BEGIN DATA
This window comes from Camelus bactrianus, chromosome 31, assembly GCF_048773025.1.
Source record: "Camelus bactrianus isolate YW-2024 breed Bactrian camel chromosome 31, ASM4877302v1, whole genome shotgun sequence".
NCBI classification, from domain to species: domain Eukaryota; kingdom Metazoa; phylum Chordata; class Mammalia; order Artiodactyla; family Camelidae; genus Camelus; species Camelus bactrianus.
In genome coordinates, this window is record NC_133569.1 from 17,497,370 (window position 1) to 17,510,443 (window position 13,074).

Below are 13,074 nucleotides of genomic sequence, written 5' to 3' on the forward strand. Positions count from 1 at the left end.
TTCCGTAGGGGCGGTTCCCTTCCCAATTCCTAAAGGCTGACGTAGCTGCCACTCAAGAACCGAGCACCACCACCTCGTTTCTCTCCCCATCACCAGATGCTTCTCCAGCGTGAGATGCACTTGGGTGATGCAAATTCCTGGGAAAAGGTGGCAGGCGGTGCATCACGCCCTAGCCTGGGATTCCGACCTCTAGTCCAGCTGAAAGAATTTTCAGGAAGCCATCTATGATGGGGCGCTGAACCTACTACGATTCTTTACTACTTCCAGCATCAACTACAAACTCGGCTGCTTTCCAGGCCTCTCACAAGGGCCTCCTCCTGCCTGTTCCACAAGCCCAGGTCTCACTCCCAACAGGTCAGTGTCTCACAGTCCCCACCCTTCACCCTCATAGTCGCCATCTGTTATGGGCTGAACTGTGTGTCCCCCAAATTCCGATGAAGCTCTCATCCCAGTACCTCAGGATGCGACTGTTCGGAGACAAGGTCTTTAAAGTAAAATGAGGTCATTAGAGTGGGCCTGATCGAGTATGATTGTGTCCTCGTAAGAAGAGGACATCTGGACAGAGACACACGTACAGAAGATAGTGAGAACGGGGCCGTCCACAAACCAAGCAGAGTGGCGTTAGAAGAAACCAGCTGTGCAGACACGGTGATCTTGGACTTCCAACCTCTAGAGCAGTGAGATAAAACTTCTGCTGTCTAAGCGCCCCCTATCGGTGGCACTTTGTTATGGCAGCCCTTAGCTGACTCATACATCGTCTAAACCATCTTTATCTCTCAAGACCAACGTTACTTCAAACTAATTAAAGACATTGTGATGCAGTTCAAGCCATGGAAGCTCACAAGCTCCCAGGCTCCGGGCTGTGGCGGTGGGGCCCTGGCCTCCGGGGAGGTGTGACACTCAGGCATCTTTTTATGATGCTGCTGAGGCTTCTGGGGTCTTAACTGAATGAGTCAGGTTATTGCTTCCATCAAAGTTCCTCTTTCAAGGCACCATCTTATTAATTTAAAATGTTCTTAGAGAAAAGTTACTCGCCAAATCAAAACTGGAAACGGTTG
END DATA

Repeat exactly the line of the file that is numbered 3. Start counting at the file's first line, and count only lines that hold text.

NCBI classification, from domain to species: domain Eukaryota; kingdom Metazoa; phylum Chordata; class Mammalia; order Artiodactyla; family Camelidae; genus Camelus; species Camelus bactrianus.